Remember the orange shoes Brian Wilson wore while pitching in the All-Star game?
Well, he wore them again last night and Marlins manager Edwin Rodriguez complained to MLB, who have fined the Giants’ closer $1,000 for “non-conforming shoes.”
Henry Schulman of the San Francisco Chronicle reports that Wilson “was told that half of each shoe had to be black” and spent this afternoon “sitting by his locker using a black marker to color half of the orange shoes.”
Seriously. He called them “Nike Air Sharpies.”
Asked about the situation–and Rodriguez calling the shoes “too flashy”–Wilson gave a pretty amusing answer:
Too flashy. I didn’t know that’s in the rulebook. Oh it’s not in the rulebook. The fact that he thinks these shoes throw 97 to 100 with cut might be a little far fetched. I guess we should have these checked as performance-enhancing shoes.
In fairness to Rodriguez, the orange shoes are pretty flashy. And in fairness to Wilson, they aren’t all that flashy when accompanied by his mohawk.
The Yankees fell behind early to the Orioles on Sunday afternoon, a day after dropping both ends of Saturday’s doubleheader. Their game, as did every other game on Sunday with the exception of the Braves-Cardinals doubleheader, started at 3:05 or 3:10 EDT, a change Major League Baseball recently made to create fairness on the final day of the season.
Girardi is not a fan. Per the Associated Press:
It was cloudy at Camden Yards at 3:05 p.m., but late-afternoon games often make it difficult for batters to see pitches.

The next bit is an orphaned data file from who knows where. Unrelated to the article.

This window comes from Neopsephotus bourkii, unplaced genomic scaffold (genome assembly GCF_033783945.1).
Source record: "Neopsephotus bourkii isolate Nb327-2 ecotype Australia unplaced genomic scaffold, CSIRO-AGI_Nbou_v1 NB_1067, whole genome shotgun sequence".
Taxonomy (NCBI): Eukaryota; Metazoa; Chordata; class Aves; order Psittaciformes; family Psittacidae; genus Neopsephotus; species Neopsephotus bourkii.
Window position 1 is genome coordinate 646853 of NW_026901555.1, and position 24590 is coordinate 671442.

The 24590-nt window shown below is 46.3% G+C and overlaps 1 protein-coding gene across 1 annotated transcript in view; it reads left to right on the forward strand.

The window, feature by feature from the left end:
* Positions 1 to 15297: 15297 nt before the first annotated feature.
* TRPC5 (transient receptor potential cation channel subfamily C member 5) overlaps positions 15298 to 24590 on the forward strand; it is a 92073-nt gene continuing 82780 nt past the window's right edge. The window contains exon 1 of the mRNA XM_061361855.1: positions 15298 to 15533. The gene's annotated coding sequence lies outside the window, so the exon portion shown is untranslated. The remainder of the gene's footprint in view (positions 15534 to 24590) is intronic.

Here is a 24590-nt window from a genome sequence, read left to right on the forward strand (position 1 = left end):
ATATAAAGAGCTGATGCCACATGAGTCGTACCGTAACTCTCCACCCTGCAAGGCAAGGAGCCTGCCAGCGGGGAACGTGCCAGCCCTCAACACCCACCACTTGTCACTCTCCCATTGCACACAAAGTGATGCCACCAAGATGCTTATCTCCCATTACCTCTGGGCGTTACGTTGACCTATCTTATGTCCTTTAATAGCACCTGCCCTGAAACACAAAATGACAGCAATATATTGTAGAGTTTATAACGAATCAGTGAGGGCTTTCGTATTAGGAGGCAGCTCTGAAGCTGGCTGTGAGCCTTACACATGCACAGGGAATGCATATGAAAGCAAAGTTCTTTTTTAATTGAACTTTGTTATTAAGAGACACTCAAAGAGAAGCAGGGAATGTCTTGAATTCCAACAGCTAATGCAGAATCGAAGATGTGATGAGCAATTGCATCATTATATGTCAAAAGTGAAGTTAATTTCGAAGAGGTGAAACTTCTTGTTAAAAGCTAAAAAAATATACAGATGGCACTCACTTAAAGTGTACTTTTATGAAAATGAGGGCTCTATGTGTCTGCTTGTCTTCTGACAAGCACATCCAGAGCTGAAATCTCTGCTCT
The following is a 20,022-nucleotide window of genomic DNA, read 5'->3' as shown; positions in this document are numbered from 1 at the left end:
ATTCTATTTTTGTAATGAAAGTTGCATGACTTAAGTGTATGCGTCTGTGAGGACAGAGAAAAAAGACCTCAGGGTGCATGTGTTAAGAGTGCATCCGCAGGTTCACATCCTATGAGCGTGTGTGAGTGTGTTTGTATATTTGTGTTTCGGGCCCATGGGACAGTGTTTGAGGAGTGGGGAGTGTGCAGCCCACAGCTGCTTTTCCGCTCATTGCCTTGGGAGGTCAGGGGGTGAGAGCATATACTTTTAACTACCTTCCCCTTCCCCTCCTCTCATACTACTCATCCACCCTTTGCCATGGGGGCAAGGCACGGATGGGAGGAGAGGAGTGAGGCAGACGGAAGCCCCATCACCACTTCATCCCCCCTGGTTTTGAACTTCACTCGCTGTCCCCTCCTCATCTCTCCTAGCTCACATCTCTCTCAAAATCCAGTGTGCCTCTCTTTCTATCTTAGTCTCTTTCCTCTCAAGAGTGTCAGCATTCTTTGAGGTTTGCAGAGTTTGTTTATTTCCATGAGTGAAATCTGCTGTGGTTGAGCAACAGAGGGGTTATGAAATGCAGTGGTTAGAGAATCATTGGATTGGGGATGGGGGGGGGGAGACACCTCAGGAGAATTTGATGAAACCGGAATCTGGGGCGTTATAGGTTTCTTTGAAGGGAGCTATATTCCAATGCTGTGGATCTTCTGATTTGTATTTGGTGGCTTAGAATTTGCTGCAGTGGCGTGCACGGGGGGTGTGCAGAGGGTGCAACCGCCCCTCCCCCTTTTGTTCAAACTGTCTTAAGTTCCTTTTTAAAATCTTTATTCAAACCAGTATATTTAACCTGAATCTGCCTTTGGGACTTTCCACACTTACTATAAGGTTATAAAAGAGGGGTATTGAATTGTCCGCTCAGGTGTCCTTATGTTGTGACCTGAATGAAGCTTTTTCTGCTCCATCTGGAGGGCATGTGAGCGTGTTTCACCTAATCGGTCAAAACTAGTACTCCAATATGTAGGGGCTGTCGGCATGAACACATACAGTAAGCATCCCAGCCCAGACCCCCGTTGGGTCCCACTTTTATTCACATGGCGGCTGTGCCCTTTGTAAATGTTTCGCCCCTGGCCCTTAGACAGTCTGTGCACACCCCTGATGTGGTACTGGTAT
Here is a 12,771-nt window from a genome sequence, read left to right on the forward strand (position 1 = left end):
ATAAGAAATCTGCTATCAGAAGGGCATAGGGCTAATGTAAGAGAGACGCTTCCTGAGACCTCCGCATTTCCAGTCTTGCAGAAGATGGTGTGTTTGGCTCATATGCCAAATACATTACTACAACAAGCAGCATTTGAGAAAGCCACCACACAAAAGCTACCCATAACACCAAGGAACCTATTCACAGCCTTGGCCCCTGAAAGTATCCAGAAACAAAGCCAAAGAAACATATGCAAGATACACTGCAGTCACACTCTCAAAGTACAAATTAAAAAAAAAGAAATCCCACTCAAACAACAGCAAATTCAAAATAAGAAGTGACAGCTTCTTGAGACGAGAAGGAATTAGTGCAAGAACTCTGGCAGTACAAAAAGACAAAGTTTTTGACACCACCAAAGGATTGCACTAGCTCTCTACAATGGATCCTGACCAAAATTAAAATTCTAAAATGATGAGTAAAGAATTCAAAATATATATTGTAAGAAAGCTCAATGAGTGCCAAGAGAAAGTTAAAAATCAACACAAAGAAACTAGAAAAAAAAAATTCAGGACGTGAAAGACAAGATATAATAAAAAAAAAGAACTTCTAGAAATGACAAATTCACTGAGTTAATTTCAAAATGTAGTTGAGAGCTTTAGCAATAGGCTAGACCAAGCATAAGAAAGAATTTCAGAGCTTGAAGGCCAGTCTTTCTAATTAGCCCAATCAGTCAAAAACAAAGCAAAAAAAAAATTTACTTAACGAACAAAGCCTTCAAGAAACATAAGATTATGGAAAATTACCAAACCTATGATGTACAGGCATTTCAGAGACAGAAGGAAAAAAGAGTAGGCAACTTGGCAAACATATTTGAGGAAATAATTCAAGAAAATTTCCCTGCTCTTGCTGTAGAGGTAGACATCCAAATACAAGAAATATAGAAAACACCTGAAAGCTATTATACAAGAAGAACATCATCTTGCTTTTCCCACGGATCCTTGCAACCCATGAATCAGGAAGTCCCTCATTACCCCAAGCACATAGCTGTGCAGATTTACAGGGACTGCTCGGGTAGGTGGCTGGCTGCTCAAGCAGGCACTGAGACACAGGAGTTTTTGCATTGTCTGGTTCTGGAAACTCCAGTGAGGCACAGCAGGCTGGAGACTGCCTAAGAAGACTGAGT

Girardi said, “Here’s the thing that bothers me: If it’s a sunny day you’re playing in shadows.”
He added, “If it’s the most important game of the year to get in, I don’t think that’s right.”
Understanding the idea is for every team to play at the same time, Girardi said, “Then play all night games.”
One wonders if MLB had scheduled Sunday’s slate of games for the night, if Girardi would have instead complained about batters losing fly balls in the stadium lights. Furthermore, both teams have to play in the same conditions.
Marlins outfielder Ichiro Suzuki was given an opportunity to play a new position in Sunday’s series finale against the Phillies. After the Phillies rallied to take a 6-2 lead in the seventh, the Marlins let Suzuki take the hill in the eighth. And, in news that surprises no one, he was impressive.
Though Suzuki gave up a run on two hits, he flashed a fastball that hit the mid-80’s and a breaking ball with some bite.
Suzuki, who turns 42 years old later this month, is 65 hits of 3,000 in his major league career. The Marlins are interested in bringing him back in 2016.